The Greatest Commandment

May 24, 2016

As an anchor in my understanding of what God is asking of me, I turn often to the Bible passage often known as The Greatest Commandment. It’s told in three of the Gospels. Here’s the version from Matthew (22:34-40):

34 When the Pharisees heard that he had silenced the Sadducees, they gathered together, 35 and one of them, a lawyer, asked him a question to test him. 36 “Teacher, which commandment in the law is the greatest?” 37 He said to him, “‘You shall love the Lord your God with all your heart, and with all your soul, and with all your mind.’ 38 This is the greatest and first commandment. 39 And a second is like it: ‘You shall love your neighbor as yourself.’ 40 On these two commandments hang all the law and the prophets.”

There are also versions of this same story in Mark (12:28-34) and in Luke (10:25-28). For me, this story contains the distilled essence of Jesus’s teaching. Nevertheless, the more I look at the three versions, the more I am struck by the differences–and one element in common.

What leads up to the encounter? In Matthew, a group of Sadducees had been talking with Jesus, testing him, no doubt trying to trip him up. Then the Pharisees take up the questioning. Referring to the Mosaic requirement that a man marry his brother’s widow, they ask Jesus with which brother will the woman be reunited after the resurrection. In answering, Jesus scolds them telling them you “know neither the scriptures nor the power of God.” (Ouch.) Nearly the exact same story appears before the Greatest Commandment account in Mark. In the Luke version, there is no adversity. Jesus has been talking with the 70 he has appointed to “go on ahead of him, two by two.” He then has a private word with his disciples, telling them “Blessed are the eyes that see what you see.”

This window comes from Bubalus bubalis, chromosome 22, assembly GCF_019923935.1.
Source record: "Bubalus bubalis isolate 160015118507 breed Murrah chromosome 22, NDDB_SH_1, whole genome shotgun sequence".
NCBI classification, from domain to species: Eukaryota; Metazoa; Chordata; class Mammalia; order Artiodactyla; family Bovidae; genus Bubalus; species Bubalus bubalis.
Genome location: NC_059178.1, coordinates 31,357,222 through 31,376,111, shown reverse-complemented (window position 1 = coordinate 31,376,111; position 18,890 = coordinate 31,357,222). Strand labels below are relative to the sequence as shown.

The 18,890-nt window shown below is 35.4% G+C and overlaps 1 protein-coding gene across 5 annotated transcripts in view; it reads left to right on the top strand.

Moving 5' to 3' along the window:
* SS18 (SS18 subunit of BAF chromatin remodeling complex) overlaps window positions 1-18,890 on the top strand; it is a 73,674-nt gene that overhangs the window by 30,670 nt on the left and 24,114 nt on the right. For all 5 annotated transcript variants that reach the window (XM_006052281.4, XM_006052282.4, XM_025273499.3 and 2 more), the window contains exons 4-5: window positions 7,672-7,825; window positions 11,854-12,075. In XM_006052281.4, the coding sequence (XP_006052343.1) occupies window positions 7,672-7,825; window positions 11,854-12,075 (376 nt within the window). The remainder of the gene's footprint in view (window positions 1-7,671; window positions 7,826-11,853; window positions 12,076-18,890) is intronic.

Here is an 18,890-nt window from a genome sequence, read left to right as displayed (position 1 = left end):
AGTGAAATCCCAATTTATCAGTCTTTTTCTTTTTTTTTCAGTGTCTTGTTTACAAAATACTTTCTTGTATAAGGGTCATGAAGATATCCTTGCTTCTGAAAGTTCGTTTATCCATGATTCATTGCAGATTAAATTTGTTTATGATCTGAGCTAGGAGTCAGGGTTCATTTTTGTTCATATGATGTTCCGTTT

Who asks the question? In Matthew, it is a Pharisee who asks the question, and he is identified as a lawyer. In the Mark version, it is a scribe who asks and it is not clear that this scribe is a Pharisee (or a Sadducee); he is simply identified as one who heard Jesus disputing with others. In Luke, the questioner is identified as a lawyer. Presumably he must be one of the 70 since there were no lawyers among the disciples. The Sadducees and Pharisees are nowhere about.

Who answers the question? In Matthew the question is asked, and Jesus answers straightaway. In Mark, the scribe asks and Jesus answers, and the scribe responds that Jesus is right. After being praised, Jesus tells the man that he is “not far from the kingdom of God.” In Luke the answering and the praising is the other way around. Jesus turns the question back on the lawyer asking him “What is written in the law? What do you read there?” After the man answers, Jesus praises him, saying, “You have given the right answer; do this, and you will live.”

Does it matter who asks the question and who answers it? Perhaps not. Does it matter whether Jesus told his interlocutor that he was “right” or that he was “not far from the kingdom of God?” Perhaps not, even if those don’t mean the same thing. Perhaps these are insignificant details in tellings of basically the same decisive story. Jesus is drawn into efforts by the Jewish authorities to show him up, and instead he deepens their understanding. Jesus adroitly sidesteps rank ordering the Ten Commandments by gathering their essential guidance into just two. I find the differences in what happens next more interesting.